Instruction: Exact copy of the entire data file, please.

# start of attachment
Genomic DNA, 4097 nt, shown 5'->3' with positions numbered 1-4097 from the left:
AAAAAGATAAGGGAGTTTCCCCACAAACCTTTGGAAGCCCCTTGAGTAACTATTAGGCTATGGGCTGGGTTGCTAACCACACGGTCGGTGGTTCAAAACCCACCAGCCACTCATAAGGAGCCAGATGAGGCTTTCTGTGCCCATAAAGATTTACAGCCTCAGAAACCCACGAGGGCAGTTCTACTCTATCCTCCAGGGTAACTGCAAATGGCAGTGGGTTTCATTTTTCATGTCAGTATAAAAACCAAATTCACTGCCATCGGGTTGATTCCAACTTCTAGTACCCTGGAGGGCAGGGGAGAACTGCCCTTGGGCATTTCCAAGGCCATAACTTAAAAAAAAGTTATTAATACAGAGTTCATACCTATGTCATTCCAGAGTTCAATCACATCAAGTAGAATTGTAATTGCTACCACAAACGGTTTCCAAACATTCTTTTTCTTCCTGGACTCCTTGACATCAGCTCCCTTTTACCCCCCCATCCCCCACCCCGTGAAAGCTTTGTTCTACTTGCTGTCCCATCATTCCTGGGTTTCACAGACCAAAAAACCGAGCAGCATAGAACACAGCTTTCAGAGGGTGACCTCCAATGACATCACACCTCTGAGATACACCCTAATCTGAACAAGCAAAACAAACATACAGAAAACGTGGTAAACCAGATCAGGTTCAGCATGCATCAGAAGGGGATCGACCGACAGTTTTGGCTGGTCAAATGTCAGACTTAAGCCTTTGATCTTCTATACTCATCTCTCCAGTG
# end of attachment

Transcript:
Genomic DNA, 4097 nt, shown 5'->3' with positions numbered 1-4097 from the left:
AAAAAGATAAGGGAGTTTCCCCACAAACCTTTGGAAGCCCCTTGAGTAACTATTAGGCTATGGGCTGGGTTGCTAACCACACGGTCGGTGGTTCAAAACCCACCAGCCACTCATAAGGAGCCAGATGAGGCTTTCTGTGCCCATAAAGATTTACAGCCTCAGAAACCCACGAGGGCAGTTCTACTCTATCCTCCAGGGTAACTGCAAATGGCAGTGGGTTTCATTTTTCATGTCAGTATAAAAACCAAATTCACTGCCATCGGGTTGATTCCAACTTCTAGTACCCTGGAGGGCAGGGGAGAACTGCCCTTGGGCATTTCCAAGGCCATAACTTAAAAAAAAGTTATTAATACAGAGTTCATACCTATGTCATTCCAGAGTTCAATCACATCAAGTAGAATTGTAATTGCTACCACAAACGGTTTCCAAACATTCTTTTTCTTCCTGGACTCCTTGACATCAGCTCCCTTTTACCCCCCCATCCCCCACCCCGTGAAAGCTTTGTTCTACTTGCTGTCCCATCATTCCTGGGTTTCACAGACCAAAAAACCGAGCAGCATAGAACACAGCTTTCAGAGGGTGACCTCCAATGACATCACACCTCTGAGATACACCCTAATCTGAACAAGCAAAACAAACATACAGAAAACGTGGTAAACCAGATCAGGTTCAGCATGCATCAGAAGGGGATCGACCGACAGTTTTGGCTGGTCAAATGTCAGACTTAAGCCTTTGATCTTCTATACTCATCTCTCCAGTG